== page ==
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All opinions are subject to modification and technical correction prior to official publication in the North Carolina Reports and North Carolina Court of Appeals Reports. In the event of discrepancies between the electronic version of an opinion and the print version appearing in the North Carolina Reports and North Carolina Court of Appeals Reports, the latest print version is to be considered authoritative.

NO. COA01-1273

NORTH CAROLINA COURT OF APPEALS

Filed: 16 July 2002

LUCIANO PINEDA-LOPEZ,
            Plaintiff,
v .    

NORTH CAROLINA GROWERS ASSOCIATION, INC., PHILLIP MORGAN AND HORACE MORGAN
            Defendants.

    Appeal by plaintiff from order entered on 14 March 2001 by Judge Henry W. Hight, Jr., Superior Court, Wake County. Heard in the Court of Appeals 12 June 2002.

    Legal Services of North Carolina, Farmworker Unit, by Alice Tejada and Mary Lee Hall, North Carolina Justice and Community Development Center, by Carol L. Brooke, for plaintiff- appellant.

    Constangy, Brooks, & Smith, LLC, by Virginia A. Pierkarski and A. Robert Bell, III and W.R. Loftis, Jr., for defendant- appellant.

    WYNN, Judge.

    Plaintiff Luciano Pineda-Lopez appeals a trial court order dismissing his North Carolina Retaliatory Employment Discrimination Act claim. Because the order of the trial court violates the mandate of Rule 52 of the North Carolina Rules of Civil Procedure to make separate findings of fact and conclusions of law, we vacate the order and remand it to the trial court to comply with the rule.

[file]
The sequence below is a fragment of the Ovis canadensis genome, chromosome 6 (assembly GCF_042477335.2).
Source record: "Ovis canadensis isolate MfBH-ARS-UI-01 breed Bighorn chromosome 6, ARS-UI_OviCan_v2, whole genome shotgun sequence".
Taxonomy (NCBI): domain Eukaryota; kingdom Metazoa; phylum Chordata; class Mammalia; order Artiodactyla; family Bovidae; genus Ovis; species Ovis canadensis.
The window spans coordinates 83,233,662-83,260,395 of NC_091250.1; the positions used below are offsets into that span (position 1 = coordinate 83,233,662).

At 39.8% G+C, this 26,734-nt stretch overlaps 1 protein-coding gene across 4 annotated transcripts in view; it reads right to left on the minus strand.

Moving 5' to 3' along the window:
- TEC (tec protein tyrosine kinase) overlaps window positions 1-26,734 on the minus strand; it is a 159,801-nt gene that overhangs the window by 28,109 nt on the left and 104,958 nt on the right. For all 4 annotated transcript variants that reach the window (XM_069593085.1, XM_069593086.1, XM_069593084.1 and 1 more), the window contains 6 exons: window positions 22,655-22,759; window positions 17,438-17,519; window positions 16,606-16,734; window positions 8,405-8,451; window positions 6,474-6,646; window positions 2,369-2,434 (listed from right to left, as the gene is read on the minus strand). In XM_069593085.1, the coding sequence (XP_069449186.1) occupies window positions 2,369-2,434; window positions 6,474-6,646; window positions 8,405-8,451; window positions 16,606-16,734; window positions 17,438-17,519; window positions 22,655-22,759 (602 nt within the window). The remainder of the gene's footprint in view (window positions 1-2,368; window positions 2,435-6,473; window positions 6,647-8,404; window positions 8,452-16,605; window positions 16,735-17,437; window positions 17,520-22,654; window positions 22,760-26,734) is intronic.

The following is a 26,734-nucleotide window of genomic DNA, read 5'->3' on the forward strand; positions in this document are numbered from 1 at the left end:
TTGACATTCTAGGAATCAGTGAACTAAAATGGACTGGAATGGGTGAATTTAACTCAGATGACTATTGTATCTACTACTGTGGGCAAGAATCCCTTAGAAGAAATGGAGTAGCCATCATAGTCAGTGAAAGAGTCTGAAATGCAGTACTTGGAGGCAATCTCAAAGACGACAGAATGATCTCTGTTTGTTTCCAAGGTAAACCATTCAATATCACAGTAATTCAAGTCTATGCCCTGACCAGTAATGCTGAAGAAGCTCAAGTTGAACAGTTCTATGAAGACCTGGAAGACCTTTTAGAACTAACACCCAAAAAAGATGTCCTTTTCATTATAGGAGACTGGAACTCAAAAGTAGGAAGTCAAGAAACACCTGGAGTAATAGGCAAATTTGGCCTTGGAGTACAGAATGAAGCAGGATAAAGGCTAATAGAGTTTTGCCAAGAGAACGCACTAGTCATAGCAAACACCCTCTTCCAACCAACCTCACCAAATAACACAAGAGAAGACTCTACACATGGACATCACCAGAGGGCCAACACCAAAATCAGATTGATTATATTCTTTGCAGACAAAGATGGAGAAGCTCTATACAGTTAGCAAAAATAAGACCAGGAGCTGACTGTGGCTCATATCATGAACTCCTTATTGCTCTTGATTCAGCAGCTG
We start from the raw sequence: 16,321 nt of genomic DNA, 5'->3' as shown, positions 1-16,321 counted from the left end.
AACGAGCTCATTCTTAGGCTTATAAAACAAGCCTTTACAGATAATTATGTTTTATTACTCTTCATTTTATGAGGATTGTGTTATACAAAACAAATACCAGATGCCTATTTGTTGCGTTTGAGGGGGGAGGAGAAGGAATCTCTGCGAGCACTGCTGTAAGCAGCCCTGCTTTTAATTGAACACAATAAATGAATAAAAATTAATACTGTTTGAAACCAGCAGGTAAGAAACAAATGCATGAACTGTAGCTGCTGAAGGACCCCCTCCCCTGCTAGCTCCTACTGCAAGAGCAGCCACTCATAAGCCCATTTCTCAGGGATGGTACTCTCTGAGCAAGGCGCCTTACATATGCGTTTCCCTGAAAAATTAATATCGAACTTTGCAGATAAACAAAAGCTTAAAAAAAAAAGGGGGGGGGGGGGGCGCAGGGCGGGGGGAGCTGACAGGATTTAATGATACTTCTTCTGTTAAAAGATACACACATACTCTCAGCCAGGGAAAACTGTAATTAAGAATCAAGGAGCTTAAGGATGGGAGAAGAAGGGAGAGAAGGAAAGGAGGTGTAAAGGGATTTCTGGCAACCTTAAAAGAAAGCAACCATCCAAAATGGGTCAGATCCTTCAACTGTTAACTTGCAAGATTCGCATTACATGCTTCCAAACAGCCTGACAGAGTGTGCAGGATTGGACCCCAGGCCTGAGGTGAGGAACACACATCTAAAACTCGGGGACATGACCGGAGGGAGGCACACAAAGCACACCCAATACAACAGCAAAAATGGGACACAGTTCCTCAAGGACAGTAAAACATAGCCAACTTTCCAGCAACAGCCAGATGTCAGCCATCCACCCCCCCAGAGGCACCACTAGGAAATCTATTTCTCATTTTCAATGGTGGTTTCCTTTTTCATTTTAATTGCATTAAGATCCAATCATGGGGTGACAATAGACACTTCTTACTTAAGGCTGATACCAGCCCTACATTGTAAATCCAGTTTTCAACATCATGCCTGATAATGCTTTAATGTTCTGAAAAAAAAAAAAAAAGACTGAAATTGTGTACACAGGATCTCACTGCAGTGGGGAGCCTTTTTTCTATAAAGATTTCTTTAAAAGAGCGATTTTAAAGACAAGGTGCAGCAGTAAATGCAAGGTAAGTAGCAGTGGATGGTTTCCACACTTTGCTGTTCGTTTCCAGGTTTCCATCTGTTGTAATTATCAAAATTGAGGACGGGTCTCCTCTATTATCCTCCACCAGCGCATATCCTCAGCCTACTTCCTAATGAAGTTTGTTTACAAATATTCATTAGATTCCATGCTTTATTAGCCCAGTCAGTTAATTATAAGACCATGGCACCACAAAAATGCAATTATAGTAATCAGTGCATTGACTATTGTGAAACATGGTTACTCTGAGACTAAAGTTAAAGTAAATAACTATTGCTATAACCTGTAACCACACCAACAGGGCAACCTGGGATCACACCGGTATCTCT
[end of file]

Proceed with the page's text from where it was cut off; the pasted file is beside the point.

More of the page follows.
Mr. Pineda-Lopez is a Mexican national who worked in North Carolina under a temporary visa granted through a federal program to allow migrant workers to perform agricultural work in this country. Defendant North Carolina Growers Association operates onbehalf of its agricultural employer members; it recruits, hires and assigns migrant workers to its grower members. Defendants Horace and Phillip Morgan are members of the North Carolina Growers Association who operate a farm in Wake County, North Carolina. The Morgans employed Mr. Pineda-Lopez from 6 June 1997 through 7 August 1997.
    On 31 July 1997, Mr. Pineda-Lopez and one of his co-workers, Marco Antonio Barrios, complained to a lawyer in the Farmworkers Unit of Legal Services of North Carolina about his working conditions on the Morgan Farm. He complained that after being sprayed with pesticides, while working in the tobacco fields, he experienced headaches and vomiting, and reported his condition to Philip Morgan the same day. He also stated that the Morgans failed to provide him and other workers with sufficient drinking water in the fields to last the entire work day.
    Upon hearing the complaints, the lawyer contacted the North Carolina Growers Association about the workers' complaints and requested that they be transferred to another grower. On 1 August 1997, the North Carolina Growers Association conducted an investigation of the workers' complaints and reported to the lawyer that none of the workers on the farm had complained about the drinking water supply, pesticide exposure, or sickness from the work. The investigation also revealed that there had been an issue about Mr. Pineda-Lopez and Mr. Barrios using alcohol on the job and that they had informed the other members of the crew that the work was too hard and that they intended to quit as soon as the tobaccoleaf harvest began. Based on its investigation, the North Carolina Growers Association denied Mr. Pineda-Lopez's request for a transfer to another grower.